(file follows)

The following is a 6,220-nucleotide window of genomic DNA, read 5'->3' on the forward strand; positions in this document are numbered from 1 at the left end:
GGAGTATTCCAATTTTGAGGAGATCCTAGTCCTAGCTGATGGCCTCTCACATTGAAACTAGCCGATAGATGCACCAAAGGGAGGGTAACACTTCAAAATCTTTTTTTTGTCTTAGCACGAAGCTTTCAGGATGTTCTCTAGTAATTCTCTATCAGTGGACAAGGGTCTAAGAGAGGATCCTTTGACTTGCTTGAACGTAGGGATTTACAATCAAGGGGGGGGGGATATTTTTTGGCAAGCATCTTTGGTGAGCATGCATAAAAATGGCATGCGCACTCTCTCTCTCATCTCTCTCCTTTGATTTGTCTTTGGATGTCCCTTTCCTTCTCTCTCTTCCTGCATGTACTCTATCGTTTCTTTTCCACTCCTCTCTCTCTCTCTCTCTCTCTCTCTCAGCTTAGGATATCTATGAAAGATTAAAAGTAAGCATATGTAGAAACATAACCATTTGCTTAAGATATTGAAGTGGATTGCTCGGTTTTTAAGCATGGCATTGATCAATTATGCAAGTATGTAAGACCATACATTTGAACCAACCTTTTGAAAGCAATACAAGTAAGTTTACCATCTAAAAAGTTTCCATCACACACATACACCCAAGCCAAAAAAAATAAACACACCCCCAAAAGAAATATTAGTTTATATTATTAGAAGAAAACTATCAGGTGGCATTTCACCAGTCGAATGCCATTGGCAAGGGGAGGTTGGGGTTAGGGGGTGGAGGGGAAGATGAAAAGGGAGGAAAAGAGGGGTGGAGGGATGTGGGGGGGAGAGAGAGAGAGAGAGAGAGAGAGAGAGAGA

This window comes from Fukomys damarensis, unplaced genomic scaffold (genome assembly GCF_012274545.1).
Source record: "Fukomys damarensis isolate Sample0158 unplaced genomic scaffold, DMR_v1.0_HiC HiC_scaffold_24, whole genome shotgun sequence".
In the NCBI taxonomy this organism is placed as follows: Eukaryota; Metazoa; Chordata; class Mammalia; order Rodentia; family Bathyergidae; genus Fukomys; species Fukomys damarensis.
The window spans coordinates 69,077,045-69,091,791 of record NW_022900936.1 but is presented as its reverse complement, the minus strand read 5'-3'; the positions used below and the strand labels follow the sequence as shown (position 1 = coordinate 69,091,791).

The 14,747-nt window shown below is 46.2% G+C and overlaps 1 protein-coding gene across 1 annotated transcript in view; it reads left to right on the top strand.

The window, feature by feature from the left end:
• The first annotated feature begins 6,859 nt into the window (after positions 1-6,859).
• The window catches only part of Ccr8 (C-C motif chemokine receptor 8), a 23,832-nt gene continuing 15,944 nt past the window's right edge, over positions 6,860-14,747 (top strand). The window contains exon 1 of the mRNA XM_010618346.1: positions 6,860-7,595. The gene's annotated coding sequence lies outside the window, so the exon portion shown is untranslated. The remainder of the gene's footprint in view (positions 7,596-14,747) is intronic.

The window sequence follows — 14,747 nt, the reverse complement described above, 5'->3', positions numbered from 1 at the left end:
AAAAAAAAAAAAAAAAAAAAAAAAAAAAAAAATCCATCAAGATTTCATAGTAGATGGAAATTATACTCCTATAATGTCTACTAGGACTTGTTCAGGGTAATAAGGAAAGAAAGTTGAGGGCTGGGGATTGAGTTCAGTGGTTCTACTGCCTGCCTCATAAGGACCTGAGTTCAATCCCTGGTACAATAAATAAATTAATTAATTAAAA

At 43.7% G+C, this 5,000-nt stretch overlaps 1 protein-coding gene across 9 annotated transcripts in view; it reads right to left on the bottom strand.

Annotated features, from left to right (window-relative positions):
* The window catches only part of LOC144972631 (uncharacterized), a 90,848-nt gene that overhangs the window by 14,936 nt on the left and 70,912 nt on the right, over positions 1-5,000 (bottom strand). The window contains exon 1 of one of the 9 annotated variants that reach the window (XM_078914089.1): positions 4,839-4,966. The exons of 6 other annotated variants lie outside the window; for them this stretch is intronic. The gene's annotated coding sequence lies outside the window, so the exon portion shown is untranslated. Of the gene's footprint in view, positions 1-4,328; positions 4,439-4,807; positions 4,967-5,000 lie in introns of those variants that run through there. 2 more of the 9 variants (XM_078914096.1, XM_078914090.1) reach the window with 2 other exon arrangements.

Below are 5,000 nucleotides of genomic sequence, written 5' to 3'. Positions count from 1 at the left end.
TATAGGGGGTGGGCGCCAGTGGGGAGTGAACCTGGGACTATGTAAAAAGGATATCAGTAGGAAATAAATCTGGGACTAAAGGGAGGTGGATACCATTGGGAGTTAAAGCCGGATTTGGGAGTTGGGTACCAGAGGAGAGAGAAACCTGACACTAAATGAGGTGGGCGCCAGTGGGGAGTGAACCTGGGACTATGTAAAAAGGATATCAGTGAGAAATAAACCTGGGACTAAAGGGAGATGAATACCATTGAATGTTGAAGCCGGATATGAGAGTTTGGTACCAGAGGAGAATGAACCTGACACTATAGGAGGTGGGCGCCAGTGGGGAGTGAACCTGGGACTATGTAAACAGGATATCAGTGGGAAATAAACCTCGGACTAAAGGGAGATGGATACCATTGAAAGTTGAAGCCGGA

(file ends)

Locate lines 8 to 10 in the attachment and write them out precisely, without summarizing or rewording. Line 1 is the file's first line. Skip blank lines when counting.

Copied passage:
The window, feature by feature from the left end:
• The first annotated feature begins 6,859 nt into the window (after positions 1-6,859).
• The window catches only part of Ccr8 (C-C motif chemokine receptor 8), a 23,832-nt gene continuing 15,944 nt past the window's right edge, over positions 6,860-14,747 (top strand). The window contains exon 1 of the mRNA XM_010618346.1: positions 6,860-7,595. The gene's annotated coding sequence lies outside the window, so the exon portion shown is untranslated. The remainder of the gene's footprint in view (positions 7,596-14,747) is intronic.